Through extensive discussion with a broad representation of researchers from the cancer research community, the National Cancer Institute (NCI) identified the crucial need for vastly improved animal model systems to inform all aspects of cancer research and to improve patient outcomes. The resulting collaborative mouse cancer modeling program, the NCI-Mouse Models of Human Cancers Consortium (NCI-MMHCC), began in September 1999. For the last decade, the Consortium has combined expertise from many aspects of basic, translational, clinical, and human and mouse genetics research to derive entirely new generations of genetically engineered mouse models (GEMMs) of cancer for all major cancers, and for many malignancies for which animal models did not previously exist. In June 2009, the NCI will renew this cooperative group to address the new challenges of ensuring that mouse models are appropriately and effectively integrated into discovery and translational cancer research.

Mouse models offer abundant research opportunities because the newest GEMMs are excellent simulations of the corresponding human diseases. Researchers use them for in-depth cross-species comparisons of the molecular, biological and functional properties of cancers. These analyses produce important discoveries about human biological markers that can distinguish among previously unrecognized patient groupings, affording better patient stratification for therapy and disclosure of novel targets. The application of a variety of in vivo imaging modalities to GEMMs reveal functional and molecular changes during cancer initiation, progression, invasion, metastasis and response to therapy, heralding a new era of discovery for early detection and for validating surrogate markers of response. Testing standard-of-care therapy in GEMMs illustrates how well these models reflect clinical outcome and the heterogeneity of the tumor response. Sophisticated mouse genetics resources enable a more thorough understanding of how interactions among genes and environmental effectors contribute to cancer susceptibility, disease progression, response to interventions and the potential toxicities of those interventions.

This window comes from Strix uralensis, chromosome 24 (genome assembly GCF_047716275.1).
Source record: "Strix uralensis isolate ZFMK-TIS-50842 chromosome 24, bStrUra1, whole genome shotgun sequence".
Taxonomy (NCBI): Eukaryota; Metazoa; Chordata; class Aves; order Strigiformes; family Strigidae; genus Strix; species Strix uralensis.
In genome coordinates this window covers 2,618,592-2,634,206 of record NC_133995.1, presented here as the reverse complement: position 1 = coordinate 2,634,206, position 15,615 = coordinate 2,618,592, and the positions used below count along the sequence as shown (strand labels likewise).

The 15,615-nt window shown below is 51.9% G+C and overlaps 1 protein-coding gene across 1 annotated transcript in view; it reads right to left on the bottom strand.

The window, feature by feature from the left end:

The breadth of research areas within the Consortium program will serve to connect its science to other research constituencies in cancer susceptibility, biology, prevention and therapy. Within the Consortium, groups working by disease site will also provide outlets for communication with the broader community. During the decade of support for this program, the Consortium has worked with the NCI Center for Bioinformatics and Information Technology to develop a communications and informatics infrastructure to convey progress in animal modeling and their applications to cancer research. This infrastructure now enables the merger of preclinical research and agent testing under the aegis of the Cancer Biomedical Informatics Grid (caBIG). The next stage of development involves integration of preclinical research with outcomes from NCI-sponsored clinical and prevention trials, and of mouse genetics with epidemiological research. An integrated infrastructure will permit the development of appropriate imaging strategies, the discovery of surrogate markers prior to the initiation of clinical trials, and patient stratification. The possible outcomes of this integrated approach will be improved prognosis, novel combination therapies and response biomarkers, and reliable means to define when to discontinue a particular treatment.

The bioinformatics resources that the NCI supports include a cancer models database (, containing information on more than 4700 mouse, rat and zebrafish models; a histology images database ( of mouse and corresponding human tumors; a laboratory information management system ( for individual animal drug testing data; and the eMICE website ( that houses links to all the NCI’s preclinical models programs and information resources. The NCI Mouse Repository ( deploys fully developed mouse cancer models and ‘tool’ strains free-of-charge to scientists worldwide.